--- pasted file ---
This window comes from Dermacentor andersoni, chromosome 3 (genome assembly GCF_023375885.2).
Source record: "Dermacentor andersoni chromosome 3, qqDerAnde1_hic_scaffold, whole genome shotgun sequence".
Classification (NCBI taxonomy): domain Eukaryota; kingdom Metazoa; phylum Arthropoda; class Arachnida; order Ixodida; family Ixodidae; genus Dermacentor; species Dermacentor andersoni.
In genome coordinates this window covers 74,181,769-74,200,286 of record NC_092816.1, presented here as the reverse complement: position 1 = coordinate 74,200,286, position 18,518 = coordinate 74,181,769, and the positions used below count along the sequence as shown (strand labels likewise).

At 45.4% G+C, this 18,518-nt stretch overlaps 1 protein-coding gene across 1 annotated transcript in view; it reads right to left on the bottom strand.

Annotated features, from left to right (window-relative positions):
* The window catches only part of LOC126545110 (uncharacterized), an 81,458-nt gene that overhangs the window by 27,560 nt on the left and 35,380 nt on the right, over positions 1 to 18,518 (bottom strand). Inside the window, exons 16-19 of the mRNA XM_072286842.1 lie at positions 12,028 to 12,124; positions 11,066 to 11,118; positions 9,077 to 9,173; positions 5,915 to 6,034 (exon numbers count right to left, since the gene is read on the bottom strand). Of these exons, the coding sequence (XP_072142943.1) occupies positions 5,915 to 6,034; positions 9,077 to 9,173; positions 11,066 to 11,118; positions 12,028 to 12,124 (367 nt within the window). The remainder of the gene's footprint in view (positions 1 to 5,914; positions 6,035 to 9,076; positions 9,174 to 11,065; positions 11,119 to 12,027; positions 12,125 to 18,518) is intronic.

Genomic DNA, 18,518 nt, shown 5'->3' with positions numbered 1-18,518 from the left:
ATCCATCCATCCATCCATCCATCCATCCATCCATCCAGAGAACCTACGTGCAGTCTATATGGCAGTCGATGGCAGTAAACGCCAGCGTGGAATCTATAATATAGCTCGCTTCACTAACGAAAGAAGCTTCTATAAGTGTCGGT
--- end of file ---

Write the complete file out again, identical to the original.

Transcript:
This window comes from Dermacentor andersoni, chromosome 3 (genome assembly GCF_023375885.2).
Source record: "Dermacentor andersoni chromosome 3, qqDerAnde1_hic_scaffold, whole genome shotgun sequence".
Classification (NCBI taxonomy): domain Eukaryota; kingdom Metazoa; phylum Arthropoda; class Arachnida; order Ixodida; family Ixodidae; genus Dermacentor; species Dermacentor andersoni.
In genome coordinates this window covers 74,181,769-74,200,286 of record NC_092816.1, presented here as the reverse complement: position 1 = coordinate 74,200,286, position 18,518 = coordinate 74,181,769, and the positions used below count along the sequence as shown (strand labels likewise).

At 45.4% G+C, this 18,518-nt stretch overlaps 1 protein-coding gene across 1 annotated transcript in view; it reads right to left on the bottom strand.

Annotated features, from left to right (window-relative positions):
* The window catches only part of LOC126545110 (uncharacterized), an 81,458-nt gene that overhangs the window by 27,560 nt on the left and 35,380 nt on the right, over positions 1 to 18,518 (bottom strand). Inside the window, exons 16-19 of the mRNA XM_072286842.1 lie at positions 12,028 to 12,124; positions 11,066 to 11,118; positions 9,077 to 9,173; positions 5,915 to 6,034 (exon numbers count right to left, since the gene is read on the bottom strand). Of these exons, the coding sequence (XP_072142943.1) occupies positions 5,915 to 6,034; positions 9,077 to 9,173; positions 11,066 to 11,118; positions 12,028 to 12,124 (367 nt within the window). The remainder of the gene's footprint in view (positions 1 to 5,914; positions 6,035 to 9,076; positions 9,174 to 11,065; positions 11,119 to 12,027; positions 12,125 to 18,518) is intronic.

Genomic DNA, 18,518 nt, shown 5'->3' with positions numbered 1-18,518 from the left:
ATCCATCCATCCATCCATCCATCCATCCATCCATCCAGAGAACCTACGTGCAGTCTATATGGCAGTCGATGGCAGTAAACGCCAGCGTGGAATCTATAATATAGCTCGCTTCACTAACGAAAGAAGCTTCTATAAGTGTCGGT